I must again remind myself that the program Räsänen recommends is for the here and now.

(19) Räsänen extends his cryopreservation example by noting that “In the real world people age at different rates too.” Where “age” refers to biological age in a medical-statistical context, rather than a merely chronological one. I see his point, and I imagine there are subtle ways such contexts may develop and play out. The most vivid example I can think of is Hutchinson–Gilford progeria syndrome, “in which,” to quote Wikipedia (on 10/23/19), “symptoms resembling aspects of aging are manifested at a very early age.” I think the word “resembling” is important here, however, and that we obviously shouldn’t imagine children in this condition as anything other than children. I cannot speak from experience and would not want to generalize, but from what I gather, such children would very much like to be treated more or less as other people in their age group are, some of whom are in some ways mature beyond their years (compared to the average), some of whom are not, and so on. Just like in any other age group.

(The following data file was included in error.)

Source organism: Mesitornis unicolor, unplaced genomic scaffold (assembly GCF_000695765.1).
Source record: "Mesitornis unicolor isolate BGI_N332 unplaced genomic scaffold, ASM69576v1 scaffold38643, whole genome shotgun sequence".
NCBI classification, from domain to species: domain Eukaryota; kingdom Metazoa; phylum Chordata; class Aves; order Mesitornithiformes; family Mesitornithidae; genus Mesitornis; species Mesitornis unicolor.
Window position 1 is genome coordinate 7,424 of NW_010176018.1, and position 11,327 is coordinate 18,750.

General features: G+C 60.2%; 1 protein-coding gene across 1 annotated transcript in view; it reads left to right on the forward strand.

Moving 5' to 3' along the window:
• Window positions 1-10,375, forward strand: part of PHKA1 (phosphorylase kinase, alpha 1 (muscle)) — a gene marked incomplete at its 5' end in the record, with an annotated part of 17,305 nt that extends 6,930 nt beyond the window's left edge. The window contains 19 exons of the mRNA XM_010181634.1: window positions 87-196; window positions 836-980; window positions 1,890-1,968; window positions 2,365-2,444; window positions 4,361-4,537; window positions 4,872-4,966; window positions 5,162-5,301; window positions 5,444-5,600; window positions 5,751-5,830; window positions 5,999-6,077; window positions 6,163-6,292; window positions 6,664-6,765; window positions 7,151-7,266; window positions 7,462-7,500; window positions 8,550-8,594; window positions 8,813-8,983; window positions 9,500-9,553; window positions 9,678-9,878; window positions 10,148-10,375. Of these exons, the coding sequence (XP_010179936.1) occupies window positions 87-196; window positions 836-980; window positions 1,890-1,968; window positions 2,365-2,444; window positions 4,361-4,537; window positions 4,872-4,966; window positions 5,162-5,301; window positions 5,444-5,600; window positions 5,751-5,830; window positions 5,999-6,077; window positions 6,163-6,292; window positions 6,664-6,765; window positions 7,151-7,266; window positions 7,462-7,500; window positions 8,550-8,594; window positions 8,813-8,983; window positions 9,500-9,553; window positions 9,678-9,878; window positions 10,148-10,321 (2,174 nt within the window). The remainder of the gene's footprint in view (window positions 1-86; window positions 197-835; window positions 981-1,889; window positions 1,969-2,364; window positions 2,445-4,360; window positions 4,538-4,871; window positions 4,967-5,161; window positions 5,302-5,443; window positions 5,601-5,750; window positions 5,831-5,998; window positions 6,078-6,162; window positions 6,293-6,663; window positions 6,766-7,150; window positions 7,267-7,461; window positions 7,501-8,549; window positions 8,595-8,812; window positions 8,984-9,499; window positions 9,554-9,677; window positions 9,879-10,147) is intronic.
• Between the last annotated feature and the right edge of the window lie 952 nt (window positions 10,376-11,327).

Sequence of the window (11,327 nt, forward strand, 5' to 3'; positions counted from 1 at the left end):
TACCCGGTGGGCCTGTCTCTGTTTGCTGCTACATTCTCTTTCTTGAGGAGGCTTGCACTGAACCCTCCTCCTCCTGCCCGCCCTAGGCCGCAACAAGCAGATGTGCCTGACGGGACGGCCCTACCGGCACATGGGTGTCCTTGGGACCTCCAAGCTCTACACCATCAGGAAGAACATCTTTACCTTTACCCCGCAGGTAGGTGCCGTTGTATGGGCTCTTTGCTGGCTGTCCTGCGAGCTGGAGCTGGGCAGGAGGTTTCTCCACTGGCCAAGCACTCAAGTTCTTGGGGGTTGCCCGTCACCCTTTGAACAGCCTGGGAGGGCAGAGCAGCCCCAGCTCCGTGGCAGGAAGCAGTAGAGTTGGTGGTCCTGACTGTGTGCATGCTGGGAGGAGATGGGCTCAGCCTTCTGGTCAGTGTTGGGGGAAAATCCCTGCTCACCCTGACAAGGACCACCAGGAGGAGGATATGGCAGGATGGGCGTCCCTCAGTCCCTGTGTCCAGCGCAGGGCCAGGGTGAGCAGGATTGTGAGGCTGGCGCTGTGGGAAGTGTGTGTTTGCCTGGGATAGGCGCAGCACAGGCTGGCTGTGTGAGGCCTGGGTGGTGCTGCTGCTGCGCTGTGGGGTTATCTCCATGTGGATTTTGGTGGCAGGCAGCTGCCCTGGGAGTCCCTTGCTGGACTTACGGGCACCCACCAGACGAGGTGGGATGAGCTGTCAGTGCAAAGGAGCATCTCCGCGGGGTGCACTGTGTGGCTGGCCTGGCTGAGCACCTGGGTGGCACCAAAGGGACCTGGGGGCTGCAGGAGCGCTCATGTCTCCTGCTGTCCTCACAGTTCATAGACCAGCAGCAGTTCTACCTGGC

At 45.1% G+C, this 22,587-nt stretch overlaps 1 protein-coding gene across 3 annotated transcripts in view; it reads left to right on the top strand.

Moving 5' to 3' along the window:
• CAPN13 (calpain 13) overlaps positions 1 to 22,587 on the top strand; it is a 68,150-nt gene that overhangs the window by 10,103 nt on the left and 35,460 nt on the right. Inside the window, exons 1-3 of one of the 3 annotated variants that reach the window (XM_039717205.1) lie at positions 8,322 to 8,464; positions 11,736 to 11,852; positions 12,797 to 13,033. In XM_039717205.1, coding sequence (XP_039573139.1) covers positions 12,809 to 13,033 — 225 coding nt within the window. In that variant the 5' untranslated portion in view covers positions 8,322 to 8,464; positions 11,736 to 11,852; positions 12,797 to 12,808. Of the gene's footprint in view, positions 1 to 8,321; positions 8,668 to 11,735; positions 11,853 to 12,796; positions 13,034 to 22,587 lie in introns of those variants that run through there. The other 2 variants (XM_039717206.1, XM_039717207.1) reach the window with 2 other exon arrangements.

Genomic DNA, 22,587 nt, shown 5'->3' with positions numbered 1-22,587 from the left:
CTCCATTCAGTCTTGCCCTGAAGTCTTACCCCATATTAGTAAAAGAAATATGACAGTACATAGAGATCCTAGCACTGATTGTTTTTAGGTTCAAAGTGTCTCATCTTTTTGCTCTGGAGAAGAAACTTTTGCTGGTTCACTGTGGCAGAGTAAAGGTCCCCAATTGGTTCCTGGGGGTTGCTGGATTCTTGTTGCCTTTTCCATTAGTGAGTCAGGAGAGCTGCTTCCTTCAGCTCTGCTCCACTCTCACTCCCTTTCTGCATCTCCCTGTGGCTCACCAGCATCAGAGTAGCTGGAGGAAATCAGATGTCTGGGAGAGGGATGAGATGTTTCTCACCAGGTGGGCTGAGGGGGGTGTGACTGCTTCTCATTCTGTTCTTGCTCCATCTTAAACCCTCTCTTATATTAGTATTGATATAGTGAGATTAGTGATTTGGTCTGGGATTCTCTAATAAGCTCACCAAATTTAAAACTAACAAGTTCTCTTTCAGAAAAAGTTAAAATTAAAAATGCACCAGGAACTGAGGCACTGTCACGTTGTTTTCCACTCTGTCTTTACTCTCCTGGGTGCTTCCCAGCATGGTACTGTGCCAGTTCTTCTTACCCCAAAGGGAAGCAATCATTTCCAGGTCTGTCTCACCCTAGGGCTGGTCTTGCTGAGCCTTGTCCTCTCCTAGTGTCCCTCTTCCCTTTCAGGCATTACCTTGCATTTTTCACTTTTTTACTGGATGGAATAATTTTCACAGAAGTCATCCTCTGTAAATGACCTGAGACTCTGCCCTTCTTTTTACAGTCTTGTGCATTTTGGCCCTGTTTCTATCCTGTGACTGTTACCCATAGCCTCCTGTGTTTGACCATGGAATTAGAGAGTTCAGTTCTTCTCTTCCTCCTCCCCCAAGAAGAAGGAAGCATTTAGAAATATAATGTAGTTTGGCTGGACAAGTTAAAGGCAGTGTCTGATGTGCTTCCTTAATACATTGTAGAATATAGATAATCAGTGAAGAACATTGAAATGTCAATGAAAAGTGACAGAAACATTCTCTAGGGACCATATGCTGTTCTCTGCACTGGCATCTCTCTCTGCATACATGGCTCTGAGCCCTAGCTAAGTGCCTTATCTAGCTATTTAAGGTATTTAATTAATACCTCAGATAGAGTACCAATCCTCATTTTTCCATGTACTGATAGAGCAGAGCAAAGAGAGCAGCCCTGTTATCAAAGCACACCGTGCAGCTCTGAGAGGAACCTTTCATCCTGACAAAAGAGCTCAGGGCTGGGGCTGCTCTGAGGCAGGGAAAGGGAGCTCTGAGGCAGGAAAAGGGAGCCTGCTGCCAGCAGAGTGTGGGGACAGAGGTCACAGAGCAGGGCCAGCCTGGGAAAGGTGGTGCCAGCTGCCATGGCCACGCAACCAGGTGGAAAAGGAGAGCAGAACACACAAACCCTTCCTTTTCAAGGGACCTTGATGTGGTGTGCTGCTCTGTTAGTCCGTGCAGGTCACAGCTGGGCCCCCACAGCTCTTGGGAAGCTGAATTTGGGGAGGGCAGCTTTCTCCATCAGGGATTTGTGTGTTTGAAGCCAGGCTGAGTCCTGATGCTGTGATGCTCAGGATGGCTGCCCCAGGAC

(20) I’ve tried (unsuccessfully, I’m sure) to set practical concerns about policy making and implementation aside here, and have only barely touched on obvious social concerns (such as the creepy idea of a 30c year old decreasing his age before committing a crime in order to be treated as a minor or to be legally intimate with a chronological minor; would Räsänen’s criteria actually allow for someone with a brain that has fully undergone developmental synaptic pruning to identify as an age at which that process is typically still underway?).